About Grand Teton National Park Grand Teton National Park's southern entrance is north of Jackson on US 26/89/191; an eastern entrance is at Moran Junction on US 26/287. From this point US 89/191/287 heads north through the park into Yellowstone National Park. The park's 485 square miles include the major portion of Wyoming's Teton Range and the valley of Jackson Hole. Together the mountain range and valley frame a majestic landscape of eight large lakes and many smaller ones, glaciers, numerous snowfields and extensive pine, fir and spruce forests.
The Tetons are among the youngest mountains on the continent. The elevations established by the U.S. Geological Survey for the major peaks are Grand Teton, 13,770 feet; Mount Owen, 12,928 feet; Middle Teton, 12,804 feet; Mount Moran, 12,605 feet; South Teton, 12,514 feet; Teewinot Mountain, 12,325 feet; Thor Peak, 12,028 feet; Buck Mountain, 11,938 feet; Nez Perce Peak, 11,901 feet; Mount Wister, 11,490 feet; and Mount St. John, 11,430 feet.
Few mountain ranges have a greater variety of glaciated canyons than the Tetons. The fault-block mountains of this alpine park are rare in this country. Part of the park area lies above the tree line, which is at about 10,000 feet.
The Tetons were first photographed by William H. Jackson, a member of the Hayden Expedition sent by the government to survey the area in 1872.
General Information The park is open all year, although most park facilities operate only from mid-May to mid-October. Visitor information is available at Colter Bay and Jenny Lake visitor centers, the Craig Thomas Discovery & Visitor Center in Moose and the Laurance S. Rockefeller Preserve Center on the Moose-Wilson Road. Free ranger-led activities in summer include hikes. Entrance stations and visitor centers distribute a park newspaper listing the schedule of activities.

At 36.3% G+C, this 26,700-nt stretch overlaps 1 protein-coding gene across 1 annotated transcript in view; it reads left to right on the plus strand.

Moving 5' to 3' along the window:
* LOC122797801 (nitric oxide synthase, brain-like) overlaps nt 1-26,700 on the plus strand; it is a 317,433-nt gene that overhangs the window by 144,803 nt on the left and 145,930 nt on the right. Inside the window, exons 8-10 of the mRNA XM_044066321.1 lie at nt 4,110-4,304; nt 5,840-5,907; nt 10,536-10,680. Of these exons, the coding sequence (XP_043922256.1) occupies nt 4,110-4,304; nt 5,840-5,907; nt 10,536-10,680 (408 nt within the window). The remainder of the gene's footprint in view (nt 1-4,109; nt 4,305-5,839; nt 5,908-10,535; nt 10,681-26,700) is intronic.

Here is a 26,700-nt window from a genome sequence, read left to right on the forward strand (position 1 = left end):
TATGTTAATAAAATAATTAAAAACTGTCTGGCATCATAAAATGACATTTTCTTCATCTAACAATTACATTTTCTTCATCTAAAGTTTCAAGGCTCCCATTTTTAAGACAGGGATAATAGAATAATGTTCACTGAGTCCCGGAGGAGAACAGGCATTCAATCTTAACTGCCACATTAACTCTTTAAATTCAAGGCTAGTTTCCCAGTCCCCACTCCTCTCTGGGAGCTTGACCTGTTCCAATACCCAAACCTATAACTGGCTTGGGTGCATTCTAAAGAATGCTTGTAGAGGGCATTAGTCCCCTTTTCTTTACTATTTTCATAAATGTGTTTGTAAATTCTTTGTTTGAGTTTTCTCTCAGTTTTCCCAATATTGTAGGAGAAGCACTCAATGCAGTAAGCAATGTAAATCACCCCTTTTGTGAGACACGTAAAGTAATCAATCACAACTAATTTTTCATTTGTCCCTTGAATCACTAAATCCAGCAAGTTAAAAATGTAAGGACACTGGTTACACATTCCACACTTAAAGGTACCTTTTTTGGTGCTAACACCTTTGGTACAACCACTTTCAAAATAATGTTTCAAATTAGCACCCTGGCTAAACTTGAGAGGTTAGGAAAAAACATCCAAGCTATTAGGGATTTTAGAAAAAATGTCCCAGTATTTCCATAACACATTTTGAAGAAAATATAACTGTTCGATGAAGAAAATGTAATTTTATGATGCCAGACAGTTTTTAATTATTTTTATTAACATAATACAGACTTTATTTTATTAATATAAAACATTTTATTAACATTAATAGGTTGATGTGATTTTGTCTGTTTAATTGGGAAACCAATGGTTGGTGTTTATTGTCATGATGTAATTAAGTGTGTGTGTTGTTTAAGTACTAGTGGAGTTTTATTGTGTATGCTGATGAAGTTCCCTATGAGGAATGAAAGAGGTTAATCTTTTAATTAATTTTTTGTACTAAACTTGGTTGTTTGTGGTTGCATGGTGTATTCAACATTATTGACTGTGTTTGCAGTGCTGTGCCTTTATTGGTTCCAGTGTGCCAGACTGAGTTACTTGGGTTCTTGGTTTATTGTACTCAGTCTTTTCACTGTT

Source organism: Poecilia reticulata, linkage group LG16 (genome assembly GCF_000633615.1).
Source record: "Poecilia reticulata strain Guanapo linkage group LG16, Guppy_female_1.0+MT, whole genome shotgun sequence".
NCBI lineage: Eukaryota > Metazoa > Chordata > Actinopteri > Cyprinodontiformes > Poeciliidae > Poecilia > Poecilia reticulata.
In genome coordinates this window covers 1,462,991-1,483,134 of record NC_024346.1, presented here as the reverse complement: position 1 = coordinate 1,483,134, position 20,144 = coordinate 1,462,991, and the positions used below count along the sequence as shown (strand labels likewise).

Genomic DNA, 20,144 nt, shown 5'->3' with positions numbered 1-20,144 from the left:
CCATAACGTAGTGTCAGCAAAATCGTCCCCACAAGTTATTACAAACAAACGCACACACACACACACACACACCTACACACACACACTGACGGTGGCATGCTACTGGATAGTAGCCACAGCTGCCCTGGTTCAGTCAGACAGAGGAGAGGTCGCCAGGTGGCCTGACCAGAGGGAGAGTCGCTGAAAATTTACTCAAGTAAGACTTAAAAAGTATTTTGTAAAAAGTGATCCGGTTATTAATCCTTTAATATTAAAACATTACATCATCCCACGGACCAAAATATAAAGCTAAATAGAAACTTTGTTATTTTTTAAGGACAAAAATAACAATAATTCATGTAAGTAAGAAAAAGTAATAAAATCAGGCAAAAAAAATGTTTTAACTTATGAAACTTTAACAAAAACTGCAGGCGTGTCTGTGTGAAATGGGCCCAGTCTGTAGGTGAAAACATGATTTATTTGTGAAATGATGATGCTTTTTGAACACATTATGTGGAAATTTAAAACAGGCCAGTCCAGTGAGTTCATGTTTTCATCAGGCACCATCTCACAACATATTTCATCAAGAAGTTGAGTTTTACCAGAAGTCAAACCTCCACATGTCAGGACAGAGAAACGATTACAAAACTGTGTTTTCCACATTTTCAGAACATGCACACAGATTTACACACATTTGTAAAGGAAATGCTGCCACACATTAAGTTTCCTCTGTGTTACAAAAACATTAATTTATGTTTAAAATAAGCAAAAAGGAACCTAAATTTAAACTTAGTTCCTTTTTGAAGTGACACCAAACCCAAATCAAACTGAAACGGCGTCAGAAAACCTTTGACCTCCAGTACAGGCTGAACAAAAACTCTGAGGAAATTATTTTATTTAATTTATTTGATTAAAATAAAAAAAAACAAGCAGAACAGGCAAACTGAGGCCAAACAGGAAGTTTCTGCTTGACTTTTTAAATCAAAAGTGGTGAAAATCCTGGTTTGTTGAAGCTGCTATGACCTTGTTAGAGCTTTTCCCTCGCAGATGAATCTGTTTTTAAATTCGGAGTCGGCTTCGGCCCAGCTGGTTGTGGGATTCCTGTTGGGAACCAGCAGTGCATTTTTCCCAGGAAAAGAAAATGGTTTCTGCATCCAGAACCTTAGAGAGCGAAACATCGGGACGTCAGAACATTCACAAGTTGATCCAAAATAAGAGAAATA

More than 250 miles of trails afford short walks, strenuous hikes and overnight backcountry trips. Trail booklets can be found at some trail heads and at the visitor centers. Campsites along backcountry trails require a camping permit, available at the visitor centers and the Jenny Lake Ranger Station.
Game fish include brook, brown, cutthroat, Mackinaw, and rainbow trout, as well as whitefish. Fish can be taken with artificial flies and lures during most of the summer and autumn, but the Mackinaw trout in Jackson and Jenny lakes are best caught by trolling with heavy tackle.
A Wyoming fishing license is required; a nonresident 1-day license is available for $14; a full-year permit is $92. Special fishing regulations apply in the park, and changes are made annually regarding limits and waters open to fishing; check the current regulations.
Mountain climbing is a popular summer pastime. Authorized guide services are available, and because of the difficulty of the Teton peaks, climbers are urged to use them. Prospective climbers should consult rangers for information about routes and appropriate equipment. The Jenny Lake Ranger Station is the park's climbing information center.
Standard alpine equipment is essential: ice axes, ropes and rubber-soled boots or climbing shoes. Two park-approved mountaineering schools offer lessons and guide service.
The climbing season in Grand Teton National Park ordinarily spans mid-June to mid-September, but conditions are best from July to early September. In most cases it is advisable to allow 2 days for an ascent of Grand Teton, Mount Owen or Mount Moran and 1 or 2 days for all the other peaks, depending upon your experience.
Riding on horses trained for mountain trails is another popular way to explore the park. From corrals at Colter Bay Village and Jackson Lake Lodge, the Grand Teton Lodge Company conducts daily guided 1- and 2-hour rides, half-day trail rides and wagon rides; phone (307) 543-2811.
Morning and evening wagon rides with breakfast or dinner also are available for $44-$56. Guide fees vary according to trail, but all rates are regulated by the park and range from $43-$80. Restrictions apply to horseback riding.